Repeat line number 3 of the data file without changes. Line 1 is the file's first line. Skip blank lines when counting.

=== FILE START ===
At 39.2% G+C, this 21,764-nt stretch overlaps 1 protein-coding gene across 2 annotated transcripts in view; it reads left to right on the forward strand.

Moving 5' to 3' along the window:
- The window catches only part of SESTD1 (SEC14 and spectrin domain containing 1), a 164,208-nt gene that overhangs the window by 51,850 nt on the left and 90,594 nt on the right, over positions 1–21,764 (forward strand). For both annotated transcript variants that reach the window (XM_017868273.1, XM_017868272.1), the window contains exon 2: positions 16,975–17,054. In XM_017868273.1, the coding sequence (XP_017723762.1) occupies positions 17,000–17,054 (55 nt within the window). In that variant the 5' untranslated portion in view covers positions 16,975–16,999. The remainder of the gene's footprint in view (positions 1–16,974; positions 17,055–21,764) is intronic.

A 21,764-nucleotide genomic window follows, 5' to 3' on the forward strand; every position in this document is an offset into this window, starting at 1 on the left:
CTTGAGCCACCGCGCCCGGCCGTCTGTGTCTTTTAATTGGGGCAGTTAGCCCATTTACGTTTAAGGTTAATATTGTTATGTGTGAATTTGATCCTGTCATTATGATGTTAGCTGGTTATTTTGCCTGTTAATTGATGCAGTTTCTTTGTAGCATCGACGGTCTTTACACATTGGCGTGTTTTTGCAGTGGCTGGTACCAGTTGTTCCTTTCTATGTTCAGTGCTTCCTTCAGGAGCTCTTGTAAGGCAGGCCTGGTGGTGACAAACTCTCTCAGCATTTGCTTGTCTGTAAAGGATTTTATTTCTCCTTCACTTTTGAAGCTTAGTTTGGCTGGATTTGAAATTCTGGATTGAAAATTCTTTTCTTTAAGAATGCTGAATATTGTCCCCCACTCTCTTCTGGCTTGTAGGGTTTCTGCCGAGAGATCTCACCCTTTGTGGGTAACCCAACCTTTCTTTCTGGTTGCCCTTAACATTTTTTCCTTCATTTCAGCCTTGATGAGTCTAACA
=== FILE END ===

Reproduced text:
- The window catches only part of SESTD1 (SEC14 and spectrin domain containing 1), a 164,208-nt gene that overhangs the window by 51,850 nt on the left and 90,594 nt on the right, over positions 1–21,764 (forward strand). For both annotated transcript variants that reach the window (XM_017868273.1, XM_017868272.1), the window contains exon 2: positions 16,975–17,054. In XM_017868273.1, the coding sequence (XP_017723762.1) occupies positions 17,000–17,054 (55 nt within the window). In that variant the 5' untranslated portion in view covers positions 16,975–16,999. The remainder of the gene's footprint in view (positions 1–16,974; positions 17,055–21,764) is intronic.